ReBecca Foster said...

"Well, neither does a certain paleontologist in Wyoming - it's an honorary degree."

It does not come down to if he has a degree or not, with me at least. I could care less. There is also a certain paleontologist in Montana who has an honorary degree. Who cares. As long as people do good, honest work, that is all I care about.

Anonymous said...

I'm in the process of getting a masters degree and let me tell you, "academics" are all about money and getting recognition. "Publish or Perish" is the saying and it's true. Most people don't realize that grants supplement a PhD's income- he/she gets some sort of pay out of most of his/hers grants. As an older student with lots of life lessons and various jobs getting my degree, I look at PhDs and see an equal regardless of my academic education. It's been my experience that PhDs don't like anyone walking on their "turf" unless their "equals".

Anonymous said...

This is really too bad. I've been out on several digs with Nate and I can't see him doing any of this. There was one instance where someone found an upside-down triceratops skull and Nate wouldn't let them touch it because there was a possibility it was on federal land. I agree that Bakker and Horner are sell outs (Jurassic Park), and that they have tossed Nate under the bus. Bakker for his comments, and Horner for Elvis.

Anonymous said...

If you know Nate you know he has never sold ANY of his finds. They have all been donated to science, to further our knowledge of dinosaurs. JoAnn and Howard Hammond got greedy after Leo came out and wanted more money, they even charged people to be on their land.

Do you know he was "kicked off" the Leo project cause he didnt have a degree? Who cares if he has one or not? Did he find an amazing dinosaur? YES! Did he do all he could to further our knowledge of that Dinosaur regardless of what happened to himself? YES!! Wow! He sure sounds greedy and mean!?!

Anonymous said...

After seeing the documentary and also realizing that there are at least two sides to every story, for me, it comes down to two things; greed and jealousy. Had Nate Murphy not found Leo, the scientific community would have never seen the incredible find that he unearthed.

The "academics" did not find Leo, Nate did. I work in the healthcare field and it too has "education snobs" woven all throughout the institutional fabric. Those that have advanced degrees are not far superior to individuals with curiosity, drive, ambition and the fortitude to achieve what they set out to do.

This world has many incredible finds and amazing discoveries yet to be unearthed. Those individuals in the scientific community that feel the need to be pompous and turn their heads to the achievements of others, advanced degrees or not, will one day be entombed in the very dirt that they dig. Maybe one day, millions of years from now, a Paleontologist will find their bones and be able to determine why they were so jealous and what was really inside of them!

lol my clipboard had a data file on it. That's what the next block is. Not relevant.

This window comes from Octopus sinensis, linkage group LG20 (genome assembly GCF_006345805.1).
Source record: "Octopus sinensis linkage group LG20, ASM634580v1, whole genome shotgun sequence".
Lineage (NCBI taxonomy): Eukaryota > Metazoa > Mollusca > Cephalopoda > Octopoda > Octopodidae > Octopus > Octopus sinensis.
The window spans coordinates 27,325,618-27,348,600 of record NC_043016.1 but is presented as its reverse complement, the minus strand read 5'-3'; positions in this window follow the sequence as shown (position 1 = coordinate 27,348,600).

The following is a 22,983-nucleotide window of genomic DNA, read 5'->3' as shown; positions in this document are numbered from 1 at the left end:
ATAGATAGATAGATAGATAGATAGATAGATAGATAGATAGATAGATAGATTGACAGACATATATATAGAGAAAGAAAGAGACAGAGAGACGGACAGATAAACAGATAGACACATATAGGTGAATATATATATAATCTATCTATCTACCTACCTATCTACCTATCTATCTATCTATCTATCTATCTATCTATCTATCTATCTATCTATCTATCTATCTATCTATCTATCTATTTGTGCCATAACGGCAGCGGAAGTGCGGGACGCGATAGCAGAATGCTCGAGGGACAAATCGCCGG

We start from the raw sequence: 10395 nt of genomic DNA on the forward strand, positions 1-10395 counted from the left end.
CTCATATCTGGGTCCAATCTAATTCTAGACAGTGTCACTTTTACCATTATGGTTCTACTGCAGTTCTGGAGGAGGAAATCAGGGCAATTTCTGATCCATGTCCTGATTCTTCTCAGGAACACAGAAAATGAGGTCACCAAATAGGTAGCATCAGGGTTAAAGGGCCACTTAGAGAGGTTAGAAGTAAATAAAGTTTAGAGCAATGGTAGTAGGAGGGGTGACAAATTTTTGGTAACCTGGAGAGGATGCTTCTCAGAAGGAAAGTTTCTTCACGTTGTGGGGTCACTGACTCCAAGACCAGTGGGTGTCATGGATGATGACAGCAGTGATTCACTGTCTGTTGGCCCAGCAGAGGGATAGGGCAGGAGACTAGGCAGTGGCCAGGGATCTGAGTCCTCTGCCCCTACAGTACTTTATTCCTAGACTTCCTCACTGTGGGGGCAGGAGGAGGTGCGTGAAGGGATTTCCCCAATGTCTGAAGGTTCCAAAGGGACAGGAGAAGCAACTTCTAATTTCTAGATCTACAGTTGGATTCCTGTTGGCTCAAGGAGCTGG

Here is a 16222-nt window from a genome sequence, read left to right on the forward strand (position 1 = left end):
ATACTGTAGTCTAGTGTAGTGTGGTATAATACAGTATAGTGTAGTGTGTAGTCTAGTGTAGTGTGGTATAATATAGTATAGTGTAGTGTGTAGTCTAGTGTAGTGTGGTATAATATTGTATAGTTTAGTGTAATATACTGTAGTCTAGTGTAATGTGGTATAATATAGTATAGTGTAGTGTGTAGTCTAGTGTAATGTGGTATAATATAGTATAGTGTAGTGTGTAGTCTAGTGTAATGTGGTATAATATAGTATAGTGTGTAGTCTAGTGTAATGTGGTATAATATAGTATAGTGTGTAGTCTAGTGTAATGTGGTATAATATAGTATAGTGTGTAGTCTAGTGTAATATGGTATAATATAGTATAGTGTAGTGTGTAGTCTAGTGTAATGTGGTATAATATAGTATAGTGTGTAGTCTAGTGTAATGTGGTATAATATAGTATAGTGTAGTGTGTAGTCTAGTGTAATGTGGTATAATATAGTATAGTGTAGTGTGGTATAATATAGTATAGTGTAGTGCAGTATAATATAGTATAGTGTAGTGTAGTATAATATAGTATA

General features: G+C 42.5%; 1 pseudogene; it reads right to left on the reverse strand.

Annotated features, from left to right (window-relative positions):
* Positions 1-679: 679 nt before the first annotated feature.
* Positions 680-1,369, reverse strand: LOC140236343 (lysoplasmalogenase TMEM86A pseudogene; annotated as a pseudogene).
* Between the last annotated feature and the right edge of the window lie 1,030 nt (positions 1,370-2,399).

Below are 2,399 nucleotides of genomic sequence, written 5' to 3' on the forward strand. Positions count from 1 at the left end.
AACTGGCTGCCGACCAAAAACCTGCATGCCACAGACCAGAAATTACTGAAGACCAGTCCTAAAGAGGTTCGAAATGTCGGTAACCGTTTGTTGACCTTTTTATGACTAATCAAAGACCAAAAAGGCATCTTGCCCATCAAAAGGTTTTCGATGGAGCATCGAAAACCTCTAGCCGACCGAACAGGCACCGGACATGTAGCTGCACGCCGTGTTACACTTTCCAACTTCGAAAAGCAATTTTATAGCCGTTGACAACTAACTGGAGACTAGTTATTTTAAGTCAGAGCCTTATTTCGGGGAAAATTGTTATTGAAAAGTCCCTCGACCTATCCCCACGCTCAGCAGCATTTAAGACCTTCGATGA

Keep up the good work Nate and don't let others squash your desire and drive to uncover our past!

Eureka Reservoir said...

Whoa! Maybe the people who know Nate think he's a great guy, but the people who have worked with him? They know he's a crook. Nate was guilty. There are no two ways about it. If he wasn't so charming, and such a good lier, he never would have gotten away with everything he did for so long.
And I deeply resent the implication that other paleontologists are just resting on their laurels and profiting from the "amazing finds" that these "hard-working, intrepid amateurs" discover, only to have them torn away by the evil "professional" paleontologists. Huh? A friend of mine, who happens to be the same Dave Trexler from the Tribune article, is just about the hardest-working individual I've met. Despite chronic pain from breaking his back in the 80's, he goes out in the field every chance he gets and hunts for dinos, trying to find the next great discovery for science. His income is par with the poverty line, because there is no Mother Institute paying his bills; whatever he makes, he earns three times over. He has dedicated his career to keeping dinosaurs in Montana from being shipped to New York or Washington, D.C.

Okay, I know this has turned into a long tirade, and I apologize. Just bear in mind that, in a cutthroat field like paleontology, a degree does not automatically guarantee wealth or fame.

Anonymous said...

http://www.billingsgazette.com/news/state-and-regional/montana/article_3135e99b-7c7e-51a7-a7f0-975d770ad079.html

Here's a link to a the full story of Nate Murphys "Lies and Deceptions".